Choosing Supplier Evaluation Methods - Determining what a Critical Supplier is

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Gerry Quinn

Guest
#1
Over the many years that I have been in the quality field, I have seen the term "Critical Supplier" used many times. In all of that time I have yet to see a good definition of that term. Most people tell me that "you know one when you see one". Well that hasn't done me any good.

The use of this term has been associated with the level of effort to be expended in evaluating a supplier or a potential supplier. Is the supplier and his product so important that we have to do everything possible to evaluate and document, or can we just check to see if he has a pulse and a telephone.

I work in the medical device industry and attempt to comply with 21CFR820 and ISO 13485:2003.

I have attempted to develop a set of questions (attached) to determine if the supplier needs to be evaluated at all and a matrix of possible evaluations that could be performed.

What I am looking for is a process that is fool proof. Ask the questions, get the answers, go to the matrix and find the acceptable evaluation method.

I'm stuck. Any ideas?

Gerry
 

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Wes Bucey

Consultant/Advisor
Moderator
#2
About a million years ago, someone came up with PERT/CPM (Project Evaluation Review Technique/Critical Path Method)

It helps identify the critical points in a process or project so the project manager can give those points special attention.

When we deal with suppliers, we try to identify those suppliers whose lead times and other characteristics having to do with delivery and conformity of the product or service have a huge impact on the balance of the project.

There is an old poem which begins, "For the want of a nail, the shoe was lost, for the want of the shoe, the horse . . ."

In a sense, all suppliers are critical, but some are so critical to the success of the project that their failure to perform is not easily remedied by finding another supplier because of long lead times or lack of capacity or even capability. When such "critical" suppliers are in a supply chain, managers routinely "hedge their bets" by creating stockpiles of safety stock and/or alternate suppliers in the event disaster should strike the critical supplier.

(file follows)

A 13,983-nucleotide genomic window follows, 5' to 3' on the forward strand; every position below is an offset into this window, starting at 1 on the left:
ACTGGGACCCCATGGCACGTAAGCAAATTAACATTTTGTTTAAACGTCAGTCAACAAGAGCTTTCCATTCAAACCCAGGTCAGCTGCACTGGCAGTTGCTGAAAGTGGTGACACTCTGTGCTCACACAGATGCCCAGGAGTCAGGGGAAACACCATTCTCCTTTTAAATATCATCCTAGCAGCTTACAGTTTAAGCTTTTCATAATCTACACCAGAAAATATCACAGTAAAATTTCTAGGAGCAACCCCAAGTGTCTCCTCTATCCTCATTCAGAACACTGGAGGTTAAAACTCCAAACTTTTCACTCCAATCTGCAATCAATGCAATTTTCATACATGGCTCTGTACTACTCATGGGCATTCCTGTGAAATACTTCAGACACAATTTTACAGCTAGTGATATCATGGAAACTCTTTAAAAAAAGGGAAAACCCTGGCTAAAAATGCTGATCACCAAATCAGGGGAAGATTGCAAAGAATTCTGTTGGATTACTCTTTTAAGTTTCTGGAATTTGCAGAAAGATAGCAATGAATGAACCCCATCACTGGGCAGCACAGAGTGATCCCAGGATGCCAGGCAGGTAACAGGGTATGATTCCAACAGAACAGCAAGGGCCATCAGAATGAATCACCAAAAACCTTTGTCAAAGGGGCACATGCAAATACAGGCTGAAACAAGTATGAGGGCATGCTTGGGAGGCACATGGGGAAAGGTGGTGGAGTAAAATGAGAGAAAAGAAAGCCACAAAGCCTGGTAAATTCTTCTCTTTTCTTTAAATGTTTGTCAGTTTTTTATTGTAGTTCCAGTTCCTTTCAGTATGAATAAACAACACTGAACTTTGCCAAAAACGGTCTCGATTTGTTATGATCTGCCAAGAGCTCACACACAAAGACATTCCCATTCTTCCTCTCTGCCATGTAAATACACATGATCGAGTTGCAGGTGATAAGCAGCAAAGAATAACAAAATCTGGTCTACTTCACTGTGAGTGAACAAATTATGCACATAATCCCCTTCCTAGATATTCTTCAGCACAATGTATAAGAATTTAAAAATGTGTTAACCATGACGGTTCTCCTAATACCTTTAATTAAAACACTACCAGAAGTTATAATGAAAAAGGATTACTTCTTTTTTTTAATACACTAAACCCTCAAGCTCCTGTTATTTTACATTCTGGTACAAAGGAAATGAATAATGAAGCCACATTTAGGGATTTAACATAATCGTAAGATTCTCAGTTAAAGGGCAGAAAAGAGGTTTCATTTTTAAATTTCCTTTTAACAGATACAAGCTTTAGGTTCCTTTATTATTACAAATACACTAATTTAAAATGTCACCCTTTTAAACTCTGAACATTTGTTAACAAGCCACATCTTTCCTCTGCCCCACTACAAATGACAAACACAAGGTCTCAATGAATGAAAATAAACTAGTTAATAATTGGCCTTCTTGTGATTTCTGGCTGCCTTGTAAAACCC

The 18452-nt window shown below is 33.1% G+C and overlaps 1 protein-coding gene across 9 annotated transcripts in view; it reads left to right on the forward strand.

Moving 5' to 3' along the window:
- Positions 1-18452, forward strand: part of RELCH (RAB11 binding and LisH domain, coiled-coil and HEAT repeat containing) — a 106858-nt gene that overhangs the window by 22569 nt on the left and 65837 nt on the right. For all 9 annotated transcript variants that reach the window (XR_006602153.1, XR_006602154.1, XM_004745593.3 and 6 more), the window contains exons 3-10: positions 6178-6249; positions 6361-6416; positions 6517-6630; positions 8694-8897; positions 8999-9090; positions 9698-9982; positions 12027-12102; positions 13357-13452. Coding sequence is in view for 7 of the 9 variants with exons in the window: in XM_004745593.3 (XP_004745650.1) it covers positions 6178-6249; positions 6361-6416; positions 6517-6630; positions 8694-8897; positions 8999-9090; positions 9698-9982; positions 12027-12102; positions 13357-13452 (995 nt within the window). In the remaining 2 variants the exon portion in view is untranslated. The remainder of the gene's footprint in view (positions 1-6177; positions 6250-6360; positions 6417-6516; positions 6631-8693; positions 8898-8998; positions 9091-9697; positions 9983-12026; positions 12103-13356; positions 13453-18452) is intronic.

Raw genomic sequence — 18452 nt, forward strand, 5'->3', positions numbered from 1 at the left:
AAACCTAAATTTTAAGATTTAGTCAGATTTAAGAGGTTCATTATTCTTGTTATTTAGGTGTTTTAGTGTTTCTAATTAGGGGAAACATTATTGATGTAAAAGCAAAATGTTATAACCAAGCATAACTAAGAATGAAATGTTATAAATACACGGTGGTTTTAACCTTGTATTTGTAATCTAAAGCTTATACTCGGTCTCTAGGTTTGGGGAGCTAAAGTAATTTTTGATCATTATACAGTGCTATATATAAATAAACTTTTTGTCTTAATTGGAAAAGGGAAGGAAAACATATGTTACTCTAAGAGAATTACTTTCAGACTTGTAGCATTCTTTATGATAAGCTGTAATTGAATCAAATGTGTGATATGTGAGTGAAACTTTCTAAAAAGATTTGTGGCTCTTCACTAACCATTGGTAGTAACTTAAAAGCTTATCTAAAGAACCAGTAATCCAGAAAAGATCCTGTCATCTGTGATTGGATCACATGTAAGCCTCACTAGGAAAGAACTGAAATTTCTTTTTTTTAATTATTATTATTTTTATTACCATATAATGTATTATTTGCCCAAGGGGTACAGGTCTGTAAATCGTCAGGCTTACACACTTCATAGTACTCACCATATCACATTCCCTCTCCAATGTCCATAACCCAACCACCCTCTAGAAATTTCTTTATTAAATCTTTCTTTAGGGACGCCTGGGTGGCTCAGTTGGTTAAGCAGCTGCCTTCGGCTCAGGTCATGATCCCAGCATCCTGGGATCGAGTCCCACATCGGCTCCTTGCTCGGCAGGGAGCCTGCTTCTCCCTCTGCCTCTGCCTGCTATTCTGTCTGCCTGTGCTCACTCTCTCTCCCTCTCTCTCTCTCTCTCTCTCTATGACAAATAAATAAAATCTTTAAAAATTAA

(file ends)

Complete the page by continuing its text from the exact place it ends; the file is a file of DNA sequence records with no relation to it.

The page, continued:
In the poem, the critical supplier was not the nail manufacturer, but the blacksmith who installed the shoes.
 
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Caster

An Early Cover
#3
Gerry Quinn said:
Over the many years that I have been in the quality field, I have seen the term "Critical Supplier" used many times. In all of that time I have yet to see a good definition of that term. Most people tell me that "you know one when you see one". Well that hasn't done me any good.

What I am looking for is a process that is fool proof. Ask the questions, get the
answers, go to the matrix and find the acceptable evaluation method.

I'm stuck. Any ideas?

Gerry
How about "Would our final customer care/notice if this supplier messed up?"

Spring for heart valve replacement- YES
Design services - YES
Lawn care - NO
ISO registrar - Hmmm?
Training Provider - Hmmmm?

Maybe not so simple as I thought.

Hmmm who is the customer - patient or FDA - or both?

More questions than answers tonight - sorry
 

wrodnigg

Inactive Registered Visitor
#4
Hello Gerry!
Gerry Quinn said:
What I am looking for is a process that is fool proof. Ask the questions, get the answers, go to the matrix and find the acceptable evaluation method.
I think you are asking the wrong question:
Don't ask which of your suppliers is a critical one or not. (and besides, there could be quality critical ones, or business (money) critical ones, or... or... or...)
I think you are looking for quality critical ones.

So take a look at your product and determine the critical components. The suppliers who deliver these components are the critical ones.

I would start with a risk assessment of the product (ISO 14971 could help you).
 
A

AllanJ

Guest
#5
wrodnigg said:
Hello Gerry! I think you are asking the wrong question:
Don't ask which of your suppliers is a critical one or not. (and besides, there could be quality critical ones, or business (money) critical ones, or... or... or...)
I think you are looking for quality critical ones.

So take a look at your product and determine the critical components. The suppliers who deliver these components are the critical ones.

I would start with a risk assessment of the product (ISO 14971 could help you).
Hello Gerry:

wrodnigg is correct. There are many ways of viewing the word "critica", but, to quote my well repeated slogan, "never lose sight of the product."

You might consider what other industries and the engineering profession would do. Ask your product designers to undertake a "Failure Modes and Effects Critical Analysis" or FMECA. This is shortened in the automotive industry to be "FMEA". The former was being used many decades ago by nuclear engineers working in the western nuclear power industry - to my certain knowledge, as I once worked in that sector.